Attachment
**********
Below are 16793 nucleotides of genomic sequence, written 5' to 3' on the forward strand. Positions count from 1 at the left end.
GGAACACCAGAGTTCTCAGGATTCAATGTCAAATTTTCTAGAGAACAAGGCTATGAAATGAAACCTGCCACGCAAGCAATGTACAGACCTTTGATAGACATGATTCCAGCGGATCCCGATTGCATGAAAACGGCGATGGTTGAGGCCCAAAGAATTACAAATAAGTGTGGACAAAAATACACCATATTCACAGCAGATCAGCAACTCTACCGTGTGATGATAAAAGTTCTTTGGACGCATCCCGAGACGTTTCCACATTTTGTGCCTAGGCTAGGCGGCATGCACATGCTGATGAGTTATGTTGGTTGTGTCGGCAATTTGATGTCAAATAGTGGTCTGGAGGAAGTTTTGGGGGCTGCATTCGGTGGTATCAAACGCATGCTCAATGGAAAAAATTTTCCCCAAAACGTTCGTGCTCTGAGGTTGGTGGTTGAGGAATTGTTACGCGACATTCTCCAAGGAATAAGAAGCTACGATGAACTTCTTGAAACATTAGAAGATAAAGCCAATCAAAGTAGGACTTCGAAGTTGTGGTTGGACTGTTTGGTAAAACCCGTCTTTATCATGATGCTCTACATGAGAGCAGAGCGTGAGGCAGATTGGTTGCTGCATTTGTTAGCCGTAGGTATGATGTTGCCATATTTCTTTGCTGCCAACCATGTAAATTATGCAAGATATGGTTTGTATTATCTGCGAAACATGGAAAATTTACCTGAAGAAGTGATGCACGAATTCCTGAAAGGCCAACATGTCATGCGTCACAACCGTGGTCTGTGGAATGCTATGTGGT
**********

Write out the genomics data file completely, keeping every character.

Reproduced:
Below are 16793 nucleotides of genomic sequence, written 5' to 3' on the forward strand. Positions count from 1 at the left end.
GGAACACCAGAGTTCTCAGGATTCAATGTCAAATTTTCTAGAGAACAAGGCTATGAAATGAAACCTGCCACGCAAGCAATGTACAGACCTTTGATAGACATGATTCCAGCGGATCCCGATTGCATGAAAACGGCGATGGTTGAGGCCCAAAGAATTACAAATAAGTGTGGACAAAAATACACCATATTCACAGCAGATCAGCAACTCTACCGTGTGATGATAAAAGTTCTTTGGACGCATCCCGAGACGTTTCCACATTTTGTGCCTAGGCTAGGCGGCATGCACATGCTGATGAGTTATGTTGGTTGTGTCGGCAATTTGATGTCAAATAGTGGTCTGGAGGAAGTTTTGGGGGCTGCATTCGGTGGTATCAAACGCATGCTCAATGGAAAAAATTTTCCCCAAAACGTTCGTGCTCTGAGGTTGGTGGTTGAGGAATTGTTACGCGACATTCTCCAAGGAATAAGAAGCTACGATGAACTTCTTGAAACATTAGAAGATAAAGCCAATCAAAGTAGGACTTCGAAGTTGTGGTTGGACTGTTTGGTAAAACCCGTCTTTATCATGATGCTCTACATGAGAGCAGAGCGTGAGGCAGATTGGTTGCTGCATTTGTTAGCCGTAGGTATGATGTTGCCATATTTCTTTGCTGCCAACCATGTAAATTATGCAAGATATGGTTTGTATTATCTGCGAAACATGGAAAATTTACCTGAAGAAGTGATGCACGAATTCCTGAAAGGCCAACATGTCATGCGTCACAACCGTGGTCTGTGGAATGCTATGTGGT